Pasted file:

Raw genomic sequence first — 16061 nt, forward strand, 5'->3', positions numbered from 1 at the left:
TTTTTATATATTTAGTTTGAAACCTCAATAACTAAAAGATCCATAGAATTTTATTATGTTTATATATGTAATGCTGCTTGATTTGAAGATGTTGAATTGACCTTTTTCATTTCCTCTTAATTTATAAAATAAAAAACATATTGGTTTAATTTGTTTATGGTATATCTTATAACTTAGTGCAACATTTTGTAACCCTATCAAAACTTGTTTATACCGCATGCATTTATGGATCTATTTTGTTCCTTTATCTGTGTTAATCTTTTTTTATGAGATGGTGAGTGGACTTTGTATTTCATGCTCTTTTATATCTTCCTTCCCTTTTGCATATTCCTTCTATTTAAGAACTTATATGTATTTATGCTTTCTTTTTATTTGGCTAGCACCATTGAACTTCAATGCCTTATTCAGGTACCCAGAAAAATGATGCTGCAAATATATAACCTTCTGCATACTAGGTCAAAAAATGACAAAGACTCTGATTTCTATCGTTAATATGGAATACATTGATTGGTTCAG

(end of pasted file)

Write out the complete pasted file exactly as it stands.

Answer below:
Raw genomic sequence first — 16061 nt, forward strand, 5'->3', positions numbered from 1 at the left:
TTTTTATATATTTAGTTTGAAACCTCAATAACTAAAAGATCCATAGAATTTTATTATGTTTATATATGTAATGCTGCTTGATTTGAAGATGTTGAATTGACCTTTTTCATTTCCTCTTAATTTATAAAATAAAAAACATATTGGTTTAATTTGTTTATGGTATATCTTATAACTTAGTGCAACATTTTGTAACCCTATCAAAACTTGTTTATACCGCATGCATTTATGGATCTATTTTGTTCCTTTATCTGTGTTAATCTTTTTTTATGAGATGGTGAGTGGACTTTGTATTTCATGCTCTTTTATATCTTCCTTCCCTTTTGCATATTCCTTCTATTTAAGAACTTATATGTATTTATGCTTTCTTTTTATTTGGCTAGCACCATTGAACTTCAATGCCTTATTCAGGTACCCAGAAAAATGATGCTGCAAATATATAACCTTCTGCATACTAGGTCAAAAAATGACAAAGACTCTGATTTCTATCGTTAATATGGAATACATTGATTGGTTCAG